To configure a TCP client channel to use impersonation set the secure property to true and the tokenImpersonationLevel property to impersonation as shown in the following configuration file:

<?xml version="1.0" encoding="utf-8" ?>
<configuration>
    <system.runtime.remoting>
        <application>
            <channels>
              <channel ref="tcp" secure="true" tokenImpersonationLevel="impersonation"/>
             </channels>
        </application>
    </system.runtime.remoting>
</configuration>
NoteNote

In order for impersonation to occur, the impersonate property on the server channel must be set to true. Notice that on the server the property is called impersonate but on the client, tokenImpersonationLevel is set to impersonation.

The tokenImpersonationLevel may be set to one of the following values:

tokenImpersonationLevel Setting Description

identification

The server can obtain information about the client, such as security identifiers and privileges, but it cannot impersonate the client.

impersonation

The server can impersonate the client's security context on its local system. The server cannot impersonate the client on remote systems.

delegation

The server can impersonate the client on remote systems.

By default, a TCP client channel authenticates itself with the user identity under which the client process is running. You can specify an alternative identity by setting the domain, username, and password properties to specify an alternative identity as shown in the following code sample:

RemotingConfiguration.Configure("Client.exe.config", true);
ISharedInterface remoteObject = (ISharedInterface)Activator.GetObject(
                typeof(ISharedInterface),
                "tcp://localhost:8001/server.rem");

// Set domain, username, and password
IDictionary props = ChannelServices.GetChannelSinkProperties(remoteObject);
props["domain"] = "SomeDomain"; // only required if the user is a member of a domain
props["username"] = "SomeRemotingUser";
props["password"] = "Password123";

// Call method on remote object
remoteObject.HelloWorld("Hi Server");

You can also specify the domain, username, and password properties in a configuration file:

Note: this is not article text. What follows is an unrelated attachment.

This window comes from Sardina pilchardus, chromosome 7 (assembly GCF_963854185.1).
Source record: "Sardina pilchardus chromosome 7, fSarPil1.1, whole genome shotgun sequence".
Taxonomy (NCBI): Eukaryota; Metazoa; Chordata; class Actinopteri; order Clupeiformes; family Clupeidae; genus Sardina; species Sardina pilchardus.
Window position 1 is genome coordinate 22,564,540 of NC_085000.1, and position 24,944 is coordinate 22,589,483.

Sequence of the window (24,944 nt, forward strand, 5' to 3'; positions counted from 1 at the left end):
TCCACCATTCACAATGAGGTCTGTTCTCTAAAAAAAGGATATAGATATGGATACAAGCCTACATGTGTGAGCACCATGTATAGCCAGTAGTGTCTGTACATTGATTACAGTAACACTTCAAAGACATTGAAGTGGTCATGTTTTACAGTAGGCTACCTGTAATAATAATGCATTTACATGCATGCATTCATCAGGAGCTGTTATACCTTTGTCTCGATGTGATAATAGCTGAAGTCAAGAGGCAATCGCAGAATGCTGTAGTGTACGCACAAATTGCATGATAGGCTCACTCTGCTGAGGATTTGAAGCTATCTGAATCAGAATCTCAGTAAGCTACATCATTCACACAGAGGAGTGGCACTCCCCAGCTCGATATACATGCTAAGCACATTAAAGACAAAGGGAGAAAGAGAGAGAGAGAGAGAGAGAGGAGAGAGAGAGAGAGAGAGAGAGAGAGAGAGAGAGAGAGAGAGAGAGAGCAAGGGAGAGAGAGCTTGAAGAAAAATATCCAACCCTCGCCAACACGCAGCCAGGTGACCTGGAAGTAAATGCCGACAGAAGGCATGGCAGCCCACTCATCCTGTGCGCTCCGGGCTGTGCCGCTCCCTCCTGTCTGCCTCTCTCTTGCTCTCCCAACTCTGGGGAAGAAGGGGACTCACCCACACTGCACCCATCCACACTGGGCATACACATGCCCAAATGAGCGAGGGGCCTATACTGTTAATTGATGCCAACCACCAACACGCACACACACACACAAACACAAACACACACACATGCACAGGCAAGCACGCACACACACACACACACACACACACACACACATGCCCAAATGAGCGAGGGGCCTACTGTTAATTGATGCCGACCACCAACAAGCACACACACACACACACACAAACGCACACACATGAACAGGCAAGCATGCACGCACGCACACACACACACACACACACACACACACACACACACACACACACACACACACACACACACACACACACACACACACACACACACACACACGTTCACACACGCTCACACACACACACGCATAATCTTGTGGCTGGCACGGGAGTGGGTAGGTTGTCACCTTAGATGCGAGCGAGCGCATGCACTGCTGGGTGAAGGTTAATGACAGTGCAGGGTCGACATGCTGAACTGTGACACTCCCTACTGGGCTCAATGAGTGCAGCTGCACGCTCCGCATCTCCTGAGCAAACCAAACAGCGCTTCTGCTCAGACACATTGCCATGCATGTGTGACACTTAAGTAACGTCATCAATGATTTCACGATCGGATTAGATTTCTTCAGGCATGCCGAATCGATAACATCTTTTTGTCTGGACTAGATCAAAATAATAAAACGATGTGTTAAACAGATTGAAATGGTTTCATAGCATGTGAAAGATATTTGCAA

<?xml version="1.0" encoding="utf-8" ?>
<configuration>
    <system.runtime.remoting>
        <application>
            <channels>
              <channel ref="tcp" 
                       secure="true" 
                       tokenImpersonationLevel="impersonation"
                       username="SomeRemotingUser"
                       password="Password123"
                       />
             </channels>
        </application>
    </system.runtime.remoting>
</configuration>
NoteNote

It is never a good idea to hard code usernames and passwords in code or configuration. It is done here only for illustration purposes. The best way to get credentials is to prompt the user.

By default the TCP Channel uses NTLM to authenticate callers. To force the channel to use Kerberos, set the servicePrincipalName property to the account the service is running under as shown in the following configuration file:

<?xml version="1.0" encoding="utf-8" ?>
<configuration>
    <system.runtime.remoting>
        <application>
            <channels>
              <channel ref="tcp" secure="true" tokenImpersonationLevel="impersonation"
                       servicePrincipalName="MyDomain\MyUserAccount"/>
          </channels>
        </application>
    </system.runtime.remoting>
</configuration>
NoteNote

Kerberos requires access to an Active Directory server. If the machines running your code are not members of an Active Directory domain, use NTLM (the default) instead.